For example, a multiple thermal source system 10 used for cooling includes automatic staging of chillers 12 based on actual building cooling demand, also known as dynamic differential energy control. If multiple chillers and multiple pumps are present, the chilled water temperature control algorithm turns on additional chillers as the capacity of each chiller is exceeded, in sequence.

The controller 26, which may be linked to or integrated into the building automation system continuously calculates the total cooling energy needed for the building, and automatically adjusts the succession of chillers 12 and the pump speed and status of each of the primary and secondary chilled water pumps 18 in sequence based on the actual cooling requirements of the building systems in real time. With a multiple chiller 12 system 10, the sequence of operations includes automatic staging of the chillers 12 based on actual building cooling demand, which may be referred to as dynamic differential energy control (DDEC), through the building loads 16. Chilled water temperature control algorithms automatically turn on additional chillers 12 as the capacity of each chiller is exceeded, in sequence. The building automation system (BAS) continuously calculates the total cooling capacity needed for the building, and automatically adjusts the succession of chillers 12 and each of the primary and secondary chilled water pumps 18 in sequence, based on the actual, real time, cooling requirements of the building systems 16.

In some embodiments, the efficiency of the chiller 12 is improved by monitoring the condenser water temperature entering the chiller 12. Chiller 12 sequencing may be modified based, in part, on the differential temperature (ΔT) of the condenser water achieved by a cooling tower when outside weather conditions are near, or exceed, design limits. If the enthalpy of the outside ambient air increases (due to an increase in temperature and/or humidity) to the point that the cooling tower exceeds its design dew point temperature, the cooling tower capacity is decreased. Additional cooling tower capacity may then be sequenced ON by the controller 26 to maintain overall system efficiencies since condenser water temperature is critical for that purpose.

The chilled water temperature may be reset based on a weather input to prevent over-cooling in mild weather, and minimize re-heat requirements which reduce energy efficiency. This method (DDEC) of building cooling control provides optimal efficiency because it is directly based on the real time cooling requirements for the building.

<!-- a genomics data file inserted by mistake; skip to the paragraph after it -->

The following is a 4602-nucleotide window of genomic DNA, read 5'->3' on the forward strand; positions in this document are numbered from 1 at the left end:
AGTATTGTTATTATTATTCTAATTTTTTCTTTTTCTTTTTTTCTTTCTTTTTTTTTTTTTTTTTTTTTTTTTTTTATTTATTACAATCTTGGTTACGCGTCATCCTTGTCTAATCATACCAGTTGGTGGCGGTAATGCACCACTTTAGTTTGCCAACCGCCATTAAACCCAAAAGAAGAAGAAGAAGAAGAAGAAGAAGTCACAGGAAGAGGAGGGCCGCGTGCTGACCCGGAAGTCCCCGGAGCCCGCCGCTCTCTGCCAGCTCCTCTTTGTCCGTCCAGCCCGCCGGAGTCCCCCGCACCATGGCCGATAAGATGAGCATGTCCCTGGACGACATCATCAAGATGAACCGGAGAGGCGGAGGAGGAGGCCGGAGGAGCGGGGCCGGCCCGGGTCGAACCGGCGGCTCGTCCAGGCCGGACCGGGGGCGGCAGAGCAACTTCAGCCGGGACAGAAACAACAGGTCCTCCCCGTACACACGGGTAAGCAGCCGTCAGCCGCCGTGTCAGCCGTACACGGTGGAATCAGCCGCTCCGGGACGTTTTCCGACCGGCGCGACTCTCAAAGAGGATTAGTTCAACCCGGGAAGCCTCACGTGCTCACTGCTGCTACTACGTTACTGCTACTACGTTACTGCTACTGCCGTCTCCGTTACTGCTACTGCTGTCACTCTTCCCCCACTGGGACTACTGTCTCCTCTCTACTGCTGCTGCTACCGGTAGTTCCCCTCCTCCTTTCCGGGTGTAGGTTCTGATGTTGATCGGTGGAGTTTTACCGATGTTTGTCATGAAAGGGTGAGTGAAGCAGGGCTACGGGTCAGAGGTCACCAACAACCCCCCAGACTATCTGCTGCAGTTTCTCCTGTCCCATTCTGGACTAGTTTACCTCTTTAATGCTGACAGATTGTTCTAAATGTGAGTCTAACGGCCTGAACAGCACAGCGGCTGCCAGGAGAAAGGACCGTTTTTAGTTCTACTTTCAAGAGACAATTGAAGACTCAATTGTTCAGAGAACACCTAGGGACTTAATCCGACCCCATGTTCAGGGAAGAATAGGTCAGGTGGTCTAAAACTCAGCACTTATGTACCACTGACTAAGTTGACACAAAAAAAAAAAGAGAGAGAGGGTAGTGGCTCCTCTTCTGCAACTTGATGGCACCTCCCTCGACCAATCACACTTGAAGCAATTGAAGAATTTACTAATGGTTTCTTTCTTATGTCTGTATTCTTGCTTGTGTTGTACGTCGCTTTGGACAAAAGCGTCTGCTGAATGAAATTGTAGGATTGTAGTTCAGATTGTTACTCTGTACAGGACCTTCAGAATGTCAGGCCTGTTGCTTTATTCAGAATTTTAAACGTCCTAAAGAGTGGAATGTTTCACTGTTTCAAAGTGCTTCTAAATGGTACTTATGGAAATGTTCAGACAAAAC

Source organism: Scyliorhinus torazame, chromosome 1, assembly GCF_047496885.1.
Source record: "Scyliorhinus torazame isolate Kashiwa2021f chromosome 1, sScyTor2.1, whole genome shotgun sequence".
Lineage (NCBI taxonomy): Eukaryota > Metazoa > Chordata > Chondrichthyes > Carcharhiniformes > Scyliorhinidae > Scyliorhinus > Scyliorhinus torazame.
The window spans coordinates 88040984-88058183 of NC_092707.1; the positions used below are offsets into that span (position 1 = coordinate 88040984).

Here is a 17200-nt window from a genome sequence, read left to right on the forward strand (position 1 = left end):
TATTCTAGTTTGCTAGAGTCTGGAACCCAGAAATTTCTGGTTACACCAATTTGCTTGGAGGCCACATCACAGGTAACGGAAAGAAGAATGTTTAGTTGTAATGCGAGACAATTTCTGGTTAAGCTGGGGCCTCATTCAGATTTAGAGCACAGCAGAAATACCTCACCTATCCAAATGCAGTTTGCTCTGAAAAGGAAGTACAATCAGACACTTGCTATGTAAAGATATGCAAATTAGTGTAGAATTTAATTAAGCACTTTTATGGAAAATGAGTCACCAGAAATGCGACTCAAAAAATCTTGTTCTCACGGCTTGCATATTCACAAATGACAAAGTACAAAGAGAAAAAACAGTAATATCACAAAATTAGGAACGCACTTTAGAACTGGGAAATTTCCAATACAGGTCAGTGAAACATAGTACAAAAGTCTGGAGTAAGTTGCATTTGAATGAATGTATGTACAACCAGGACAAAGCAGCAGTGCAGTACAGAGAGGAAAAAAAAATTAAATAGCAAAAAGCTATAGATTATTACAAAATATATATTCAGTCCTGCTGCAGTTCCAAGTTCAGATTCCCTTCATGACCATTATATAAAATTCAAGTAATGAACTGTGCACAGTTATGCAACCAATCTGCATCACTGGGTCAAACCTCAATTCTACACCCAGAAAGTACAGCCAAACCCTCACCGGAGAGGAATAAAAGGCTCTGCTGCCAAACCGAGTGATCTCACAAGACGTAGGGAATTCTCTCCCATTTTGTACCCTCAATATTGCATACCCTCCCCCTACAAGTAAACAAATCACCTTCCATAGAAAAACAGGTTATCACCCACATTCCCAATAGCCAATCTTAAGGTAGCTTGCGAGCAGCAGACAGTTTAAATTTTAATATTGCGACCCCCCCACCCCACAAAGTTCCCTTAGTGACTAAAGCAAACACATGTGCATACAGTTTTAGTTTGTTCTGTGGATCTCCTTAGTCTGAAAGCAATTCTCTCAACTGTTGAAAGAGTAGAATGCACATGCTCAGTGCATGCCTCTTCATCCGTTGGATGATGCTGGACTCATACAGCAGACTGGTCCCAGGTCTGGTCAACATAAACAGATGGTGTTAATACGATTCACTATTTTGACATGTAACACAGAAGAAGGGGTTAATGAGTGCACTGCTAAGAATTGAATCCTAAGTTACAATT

The hydronic water temperature may be measured at the downstream water temperature sensor 20 in the system 100, and can be reset based on weather, such as outside air temperature, humidity, or enthalpy, in order to prevent over-cooling in mild weather, and to minimize re-heat requirements to reduce energy consumption, and therefore increase the system 10 efficiency.

The chiller 12 efficiency may be further maximized by monitoring the condenser water temperature entering the chiller 12 to cool the water flowing in the system 10. Chiller 12 control and sequencing is modified based on the condenser water temperature achieved by the chiller 12 cooling tower when outside weather conditions are near, or exceed, design limits. As the enthalpy of the outside ambient air increases, due to higher temperature or humidity, the chiller 12 cooling tower may eventually exceed its design cooling capacity due to the ambient air conditions exceeding the cooling tower's design cooling capacity due to the ambient air conditions exceeding the cooling tower's design dew point temperature resulting in the reduction of cooling tower capacity and difficulty in cooling the water in the system 10. The chiller 12 can sequence additional cooling tower capacity to be operational to maintain overall system 10 efficiencies.